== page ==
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Potthapada Sutta

About Potthapada

Translated from the Pali by Thanissaro Bhikkhu.
For free distribution only.

Translator's Introduction

This sutta portrays two modes by which the Buddha responded to the controversial issues of his day. The first mode -- illustrated by his contribution to the discussion on the ultimate cessation of perception -- was to adopt the terms of the discussion but to invest them with his own meanings, and then to try to direct the discussion to the practice leading to the cessation of suffering & stress. The second mode -- illustrated by his treatment of whether the cosmos is eternal, etc. -- was to declare the issues as unconducive to awakening, and to refuse to take a position on them.

Several other suttas -- such as MN 63, MN 72, and AN X.93 -- portray the Buddha and his disciples adopting the second mode. This sutta is unusual in its extended portrait of the Buddha's adopting the first. Many of the technical terms he uses here -- such as the perception of a refined truth, the peak of perception, the alert step-by step attainment of the ultimate cessation of perception, the acquisition of a self -- are found no where else in the Canon. At the end of the sutta, he describes them as "the world's designations, the world's expressions, the world's ways of speaking, the world's descriptions, with which the Tathagata expresses himself but without grasping at them." In other words, he picks them up for the purpose at hand and then lets them go. Thus they are not to be regarded as central to his teaching. Instead, they should be read as examples of his ability to adapt the language of his interlocutors to his own purposes. For this reason, this sutta is best read only after you have read other suttas and are familiar with the more central concepts of the Buddha's teachings.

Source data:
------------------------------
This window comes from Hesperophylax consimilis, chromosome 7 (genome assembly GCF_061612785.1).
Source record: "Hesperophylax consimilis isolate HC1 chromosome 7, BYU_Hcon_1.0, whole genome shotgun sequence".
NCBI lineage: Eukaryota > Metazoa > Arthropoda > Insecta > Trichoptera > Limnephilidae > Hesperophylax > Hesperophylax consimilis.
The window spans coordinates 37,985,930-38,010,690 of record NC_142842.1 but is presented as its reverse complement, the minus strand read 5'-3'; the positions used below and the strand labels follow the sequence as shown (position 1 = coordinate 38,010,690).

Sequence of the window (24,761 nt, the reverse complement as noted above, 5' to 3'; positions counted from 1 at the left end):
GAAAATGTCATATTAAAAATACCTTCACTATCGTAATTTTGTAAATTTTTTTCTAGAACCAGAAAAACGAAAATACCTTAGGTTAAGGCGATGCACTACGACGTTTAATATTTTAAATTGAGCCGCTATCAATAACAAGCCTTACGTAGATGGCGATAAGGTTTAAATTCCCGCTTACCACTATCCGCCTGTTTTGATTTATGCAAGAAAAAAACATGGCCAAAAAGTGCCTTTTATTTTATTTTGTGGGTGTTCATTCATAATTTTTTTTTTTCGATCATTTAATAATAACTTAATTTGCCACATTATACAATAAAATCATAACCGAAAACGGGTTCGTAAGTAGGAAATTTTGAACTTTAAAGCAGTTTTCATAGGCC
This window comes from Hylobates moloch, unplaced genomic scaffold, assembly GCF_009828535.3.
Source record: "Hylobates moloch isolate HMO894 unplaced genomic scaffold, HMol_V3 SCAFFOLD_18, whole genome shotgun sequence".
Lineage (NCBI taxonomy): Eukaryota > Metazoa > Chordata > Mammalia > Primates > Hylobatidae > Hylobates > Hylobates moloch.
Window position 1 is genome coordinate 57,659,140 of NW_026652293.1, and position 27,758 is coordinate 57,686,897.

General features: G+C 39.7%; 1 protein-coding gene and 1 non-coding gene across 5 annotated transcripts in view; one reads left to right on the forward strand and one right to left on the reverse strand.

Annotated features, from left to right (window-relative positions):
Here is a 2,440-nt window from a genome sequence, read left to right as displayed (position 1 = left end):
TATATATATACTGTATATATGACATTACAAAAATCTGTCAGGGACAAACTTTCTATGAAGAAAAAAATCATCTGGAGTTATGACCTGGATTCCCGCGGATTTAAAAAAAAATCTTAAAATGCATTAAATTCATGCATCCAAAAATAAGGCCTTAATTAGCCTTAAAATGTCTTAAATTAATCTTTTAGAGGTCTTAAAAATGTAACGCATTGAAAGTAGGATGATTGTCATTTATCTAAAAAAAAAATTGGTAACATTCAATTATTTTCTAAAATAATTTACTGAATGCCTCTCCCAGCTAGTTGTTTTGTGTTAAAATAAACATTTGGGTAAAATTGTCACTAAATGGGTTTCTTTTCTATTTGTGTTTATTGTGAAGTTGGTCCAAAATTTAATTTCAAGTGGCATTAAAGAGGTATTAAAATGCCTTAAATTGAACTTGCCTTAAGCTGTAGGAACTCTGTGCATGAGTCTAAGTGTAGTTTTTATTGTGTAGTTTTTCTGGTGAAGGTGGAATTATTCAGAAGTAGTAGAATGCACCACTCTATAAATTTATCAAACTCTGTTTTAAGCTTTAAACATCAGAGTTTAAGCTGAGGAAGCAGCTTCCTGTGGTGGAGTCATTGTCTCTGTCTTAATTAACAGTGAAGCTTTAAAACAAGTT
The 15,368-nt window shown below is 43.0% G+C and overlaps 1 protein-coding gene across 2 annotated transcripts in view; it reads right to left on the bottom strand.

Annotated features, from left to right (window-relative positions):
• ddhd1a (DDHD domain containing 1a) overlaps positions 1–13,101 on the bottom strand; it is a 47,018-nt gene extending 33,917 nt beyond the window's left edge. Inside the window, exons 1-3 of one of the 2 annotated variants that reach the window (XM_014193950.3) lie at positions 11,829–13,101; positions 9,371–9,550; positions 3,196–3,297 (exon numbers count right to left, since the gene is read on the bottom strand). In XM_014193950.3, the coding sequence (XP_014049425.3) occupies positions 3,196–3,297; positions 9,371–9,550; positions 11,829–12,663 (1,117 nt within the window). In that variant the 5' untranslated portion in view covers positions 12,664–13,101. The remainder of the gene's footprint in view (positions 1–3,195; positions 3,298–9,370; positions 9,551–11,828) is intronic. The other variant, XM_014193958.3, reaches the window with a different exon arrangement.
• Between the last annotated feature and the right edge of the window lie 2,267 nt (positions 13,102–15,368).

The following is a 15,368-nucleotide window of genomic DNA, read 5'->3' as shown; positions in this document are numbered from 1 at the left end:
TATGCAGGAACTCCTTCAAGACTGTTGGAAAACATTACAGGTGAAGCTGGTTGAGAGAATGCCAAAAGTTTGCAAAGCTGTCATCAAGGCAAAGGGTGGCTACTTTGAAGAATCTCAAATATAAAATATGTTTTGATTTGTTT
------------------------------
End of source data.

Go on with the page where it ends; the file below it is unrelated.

Of particular interest here is the Buddha's treatment of the three "acquisitions of a self." The first -- the gross self -- refers to the ordinary, everyday sense of identifying with one's body. The latter two -- the mind-made acquisition and the formless acquisition -- refer to the sense of self that can be developed in meditation. The mind-made acquisition can result from an experience of the mind-made body -- the "astral body" -- that constitutes one of the powers that can be developed through concentration practice. The formless acquisition can result from any of the formless states of concentration -- such as an experience of infinite space, infinite consciousness, or nothingness. Although meditators, on experiencing these states, might assume that they have encountered their "true self," the Buddha is careful to note that these are acquisitions, and that they are no more one's true self than the body is. They are one's acquisition of a self only for the time that one identifies with them. The Buddha goes on to say that he teaches the Dhamma for the sake of abandoning every acquisition of a self "such that, when you practice it, defiling mental qualities will be abandoned, bright mental qualities will grow, and you will enter & remain in the culmination & abundance of discernment, having known & realized it for yourself in the here & now."